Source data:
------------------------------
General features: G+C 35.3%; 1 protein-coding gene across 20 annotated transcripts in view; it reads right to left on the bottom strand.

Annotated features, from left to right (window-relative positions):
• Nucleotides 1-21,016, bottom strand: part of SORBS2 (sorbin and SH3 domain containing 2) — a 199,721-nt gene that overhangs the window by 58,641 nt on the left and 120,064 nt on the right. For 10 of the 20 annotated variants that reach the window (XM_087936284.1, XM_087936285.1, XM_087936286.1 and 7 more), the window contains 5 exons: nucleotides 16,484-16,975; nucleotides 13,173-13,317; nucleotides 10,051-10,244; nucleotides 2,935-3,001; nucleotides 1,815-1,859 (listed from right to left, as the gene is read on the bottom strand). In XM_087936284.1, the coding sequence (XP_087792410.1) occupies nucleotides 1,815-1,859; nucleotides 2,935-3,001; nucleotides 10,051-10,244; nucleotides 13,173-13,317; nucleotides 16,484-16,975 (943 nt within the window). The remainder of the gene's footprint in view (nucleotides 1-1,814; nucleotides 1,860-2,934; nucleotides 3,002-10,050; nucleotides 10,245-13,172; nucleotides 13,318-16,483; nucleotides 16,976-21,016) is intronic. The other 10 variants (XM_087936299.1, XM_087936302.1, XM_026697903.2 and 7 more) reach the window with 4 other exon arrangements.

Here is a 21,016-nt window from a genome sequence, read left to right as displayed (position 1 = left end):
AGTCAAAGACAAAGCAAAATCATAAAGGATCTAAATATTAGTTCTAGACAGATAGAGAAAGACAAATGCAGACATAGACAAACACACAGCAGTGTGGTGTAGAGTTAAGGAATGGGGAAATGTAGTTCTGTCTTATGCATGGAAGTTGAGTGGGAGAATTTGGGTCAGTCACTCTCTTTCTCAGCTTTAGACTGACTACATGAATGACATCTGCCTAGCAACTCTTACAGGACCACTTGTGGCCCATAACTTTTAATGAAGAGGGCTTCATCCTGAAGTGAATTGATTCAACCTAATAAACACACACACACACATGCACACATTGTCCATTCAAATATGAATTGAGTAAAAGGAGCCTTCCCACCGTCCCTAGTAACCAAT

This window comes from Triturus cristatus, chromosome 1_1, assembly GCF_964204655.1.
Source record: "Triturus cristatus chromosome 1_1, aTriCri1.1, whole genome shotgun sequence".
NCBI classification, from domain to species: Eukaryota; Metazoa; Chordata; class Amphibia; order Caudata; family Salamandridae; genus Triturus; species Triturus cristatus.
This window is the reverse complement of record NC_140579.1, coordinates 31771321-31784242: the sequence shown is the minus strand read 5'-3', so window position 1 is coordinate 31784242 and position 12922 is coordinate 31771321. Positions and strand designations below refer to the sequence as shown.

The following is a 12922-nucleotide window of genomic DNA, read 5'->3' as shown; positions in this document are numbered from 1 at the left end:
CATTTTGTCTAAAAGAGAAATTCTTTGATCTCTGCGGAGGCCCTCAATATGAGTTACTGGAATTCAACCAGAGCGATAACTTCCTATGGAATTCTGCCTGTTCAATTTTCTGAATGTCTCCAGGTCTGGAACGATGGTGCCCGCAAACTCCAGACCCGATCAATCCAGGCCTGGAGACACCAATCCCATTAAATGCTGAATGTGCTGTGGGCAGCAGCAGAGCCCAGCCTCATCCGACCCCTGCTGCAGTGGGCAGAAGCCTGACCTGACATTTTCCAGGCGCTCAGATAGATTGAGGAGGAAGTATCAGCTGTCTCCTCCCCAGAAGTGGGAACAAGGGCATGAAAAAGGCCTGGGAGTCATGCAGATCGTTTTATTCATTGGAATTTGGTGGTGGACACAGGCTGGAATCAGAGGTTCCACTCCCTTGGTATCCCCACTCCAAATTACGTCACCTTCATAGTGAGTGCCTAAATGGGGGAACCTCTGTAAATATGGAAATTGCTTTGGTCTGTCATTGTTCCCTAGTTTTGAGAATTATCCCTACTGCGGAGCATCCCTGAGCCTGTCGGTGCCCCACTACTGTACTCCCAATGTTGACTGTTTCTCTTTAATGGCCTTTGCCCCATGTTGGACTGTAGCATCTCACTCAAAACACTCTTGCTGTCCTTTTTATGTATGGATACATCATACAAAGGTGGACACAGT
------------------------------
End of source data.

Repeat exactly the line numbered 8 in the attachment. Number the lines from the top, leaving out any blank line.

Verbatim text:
NCBI classification, from domain to species: Eukaryota; Metazoa; Chordata; class Amphibia; order Caudata; family Salamandridae; genus Triturus; species Triturus cristatus.